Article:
As technology advances, the Jasper Police Department is determined to keep up. In just a few weeks the force will add several "body cameras" to their evolving arsenal of tools. They will record everything that happens in a stop.
Since May and before the Ferguson rioting, Jasper Police chief Robert Mac Donald has been looking into outfitting his officers with a tiny camera that would be worn on the officer during assignments. Now he can do it. Mac Donald believes the footage may help clear up disputes.
"Nobody enjoys getting a ticket. And that's probably the most frequent source of an allegation where an officer is accused of using foul language, or he stopped them in error or they used some kind of force in making an arrest," said Mac Donald.
Similar enthusiasm is coming in from the public.
Jasper resident Chad Tubbs, 21, believes the cameras can help the justice system evolve.
"I think it would change the way officers act. Some officers try to act like they're big and bad just 'cause they got a badge and a gun," Tubbs said.
The camera's point of view shows everything an officer experiences without speculation. For the past month mental health officer Cody Christopher has been getting used to his body cam.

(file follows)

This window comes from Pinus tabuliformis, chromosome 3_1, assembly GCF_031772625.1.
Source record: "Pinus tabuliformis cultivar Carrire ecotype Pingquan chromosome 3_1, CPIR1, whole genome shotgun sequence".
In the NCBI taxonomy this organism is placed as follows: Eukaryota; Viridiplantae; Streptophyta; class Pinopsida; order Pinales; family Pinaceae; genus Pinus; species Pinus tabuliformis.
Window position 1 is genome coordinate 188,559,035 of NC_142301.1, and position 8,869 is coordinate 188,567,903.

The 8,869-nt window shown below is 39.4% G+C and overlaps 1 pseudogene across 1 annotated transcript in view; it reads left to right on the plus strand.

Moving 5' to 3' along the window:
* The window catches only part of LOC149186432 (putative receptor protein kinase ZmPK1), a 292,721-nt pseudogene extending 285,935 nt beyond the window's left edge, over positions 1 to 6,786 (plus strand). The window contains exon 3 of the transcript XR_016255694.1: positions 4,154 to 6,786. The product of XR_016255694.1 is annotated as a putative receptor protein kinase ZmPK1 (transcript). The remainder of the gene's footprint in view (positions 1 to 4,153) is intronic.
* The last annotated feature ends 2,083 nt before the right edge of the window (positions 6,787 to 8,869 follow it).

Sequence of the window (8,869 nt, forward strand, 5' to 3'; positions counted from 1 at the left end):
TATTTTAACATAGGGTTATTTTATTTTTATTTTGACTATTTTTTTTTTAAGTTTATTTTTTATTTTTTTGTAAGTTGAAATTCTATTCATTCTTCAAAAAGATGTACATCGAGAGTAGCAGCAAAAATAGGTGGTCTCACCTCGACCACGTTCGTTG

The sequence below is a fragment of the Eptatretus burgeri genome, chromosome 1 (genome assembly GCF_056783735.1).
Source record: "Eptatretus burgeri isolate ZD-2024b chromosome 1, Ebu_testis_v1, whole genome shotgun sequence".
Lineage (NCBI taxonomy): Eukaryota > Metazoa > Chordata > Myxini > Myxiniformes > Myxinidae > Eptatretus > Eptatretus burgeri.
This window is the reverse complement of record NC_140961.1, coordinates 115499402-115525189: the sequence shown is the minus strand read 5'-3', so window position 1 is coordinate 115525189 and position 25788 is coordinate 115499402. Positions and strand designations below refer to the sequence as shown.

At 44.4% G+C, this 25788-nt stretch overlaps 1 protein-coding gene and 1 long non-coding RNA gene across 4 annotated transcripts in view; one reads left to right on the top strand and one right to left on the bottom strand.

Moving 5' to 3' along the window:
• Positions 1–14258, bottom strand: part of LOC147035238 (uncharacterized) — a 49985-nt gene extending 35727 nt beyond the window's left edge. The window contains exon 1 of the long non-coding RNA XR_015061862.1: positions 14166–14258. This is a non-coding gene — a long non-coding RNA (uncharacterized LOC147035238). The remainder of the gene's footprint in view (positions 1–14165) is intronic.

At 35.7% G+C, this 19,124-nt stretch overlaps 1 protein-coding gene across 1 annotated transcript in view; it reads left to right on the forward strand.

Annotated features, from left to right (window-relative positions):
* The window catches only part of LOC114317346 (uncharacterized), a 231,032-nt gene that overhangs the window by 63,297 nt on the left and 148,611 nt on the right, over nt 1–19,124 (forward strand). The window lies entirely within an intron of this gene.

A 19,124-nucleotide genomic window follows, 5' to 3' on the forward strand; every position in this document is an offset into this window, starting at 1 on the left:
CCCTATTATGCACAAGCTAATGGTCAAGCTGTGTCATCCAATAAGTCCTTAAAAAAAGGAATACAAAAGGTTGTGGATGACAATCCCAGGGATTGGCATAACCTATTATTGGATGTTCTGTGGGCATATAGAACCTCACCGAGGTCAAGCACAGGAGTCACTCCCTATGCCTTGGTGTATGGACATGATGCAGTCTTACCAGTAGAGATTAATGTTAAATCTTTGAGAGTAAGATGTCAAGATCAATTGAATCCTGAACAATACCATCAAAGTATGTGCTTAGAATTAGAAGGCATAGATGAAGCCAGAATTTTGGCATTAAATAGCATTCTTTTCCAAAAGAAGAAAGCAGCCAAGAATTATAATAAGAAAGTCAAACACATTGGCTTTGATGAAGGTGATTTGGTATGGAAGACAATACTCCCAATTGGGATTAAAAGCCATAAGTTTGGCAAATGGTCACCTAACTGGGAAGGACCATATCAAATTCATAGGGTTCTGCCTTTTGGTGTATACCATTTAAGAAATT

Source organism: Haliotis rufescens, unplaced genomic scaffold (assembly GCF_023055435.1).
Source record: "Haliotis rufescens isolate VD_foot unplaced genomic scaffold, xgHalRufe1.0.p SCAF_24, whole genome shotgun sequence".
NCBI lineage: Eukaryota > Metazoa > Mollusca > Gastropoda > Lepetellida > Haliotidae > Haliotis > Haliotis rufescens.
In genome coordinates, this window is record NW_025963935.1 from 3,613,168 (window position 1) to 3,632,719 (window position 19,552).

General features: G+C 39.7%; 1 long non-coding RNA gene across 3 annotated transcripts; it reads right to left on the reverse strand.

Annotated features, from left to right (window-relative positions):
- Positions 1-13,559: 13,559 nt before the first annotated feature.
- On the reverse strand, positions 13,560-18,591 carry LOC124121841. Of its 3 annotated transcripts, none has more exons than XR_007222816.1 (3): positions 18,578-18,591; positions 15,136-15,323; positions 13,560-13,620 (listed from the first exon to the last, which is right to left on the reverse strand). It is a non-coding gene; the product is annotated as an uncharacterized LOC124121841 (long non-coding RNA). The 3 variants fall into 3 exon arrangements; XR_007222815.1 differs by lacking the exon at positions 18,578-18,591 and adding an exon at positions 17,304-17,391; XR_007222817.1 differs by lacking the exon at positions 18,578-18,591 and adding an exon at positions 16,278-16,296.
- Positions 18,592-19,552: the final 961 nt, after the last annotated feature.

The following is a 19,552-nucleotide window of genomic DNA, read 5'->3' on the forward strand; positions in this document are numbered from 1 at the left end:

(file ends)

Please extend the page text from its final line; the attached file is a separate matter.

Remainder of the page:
"I think that it would definitely change assaults on officers." Officer Christopher went on to say, "it will also change the officers, I think. Especially knowing that everything [is being] recorded."
Jasper attorney Joe Kahla sees the footage being helpful to his profession as well.
"When officers first make contact with a citizen, a lot of times that's when they form their impressions... and I think by being able to show that footage to a judge or to a jury, will be very helpful," said Kahla.
JPD will spend up to $14,000 on 17 cameras and a video storage server. The cameras can hold about 18 hours of footage, are waterproof and shockproof.
But most importantly: proof.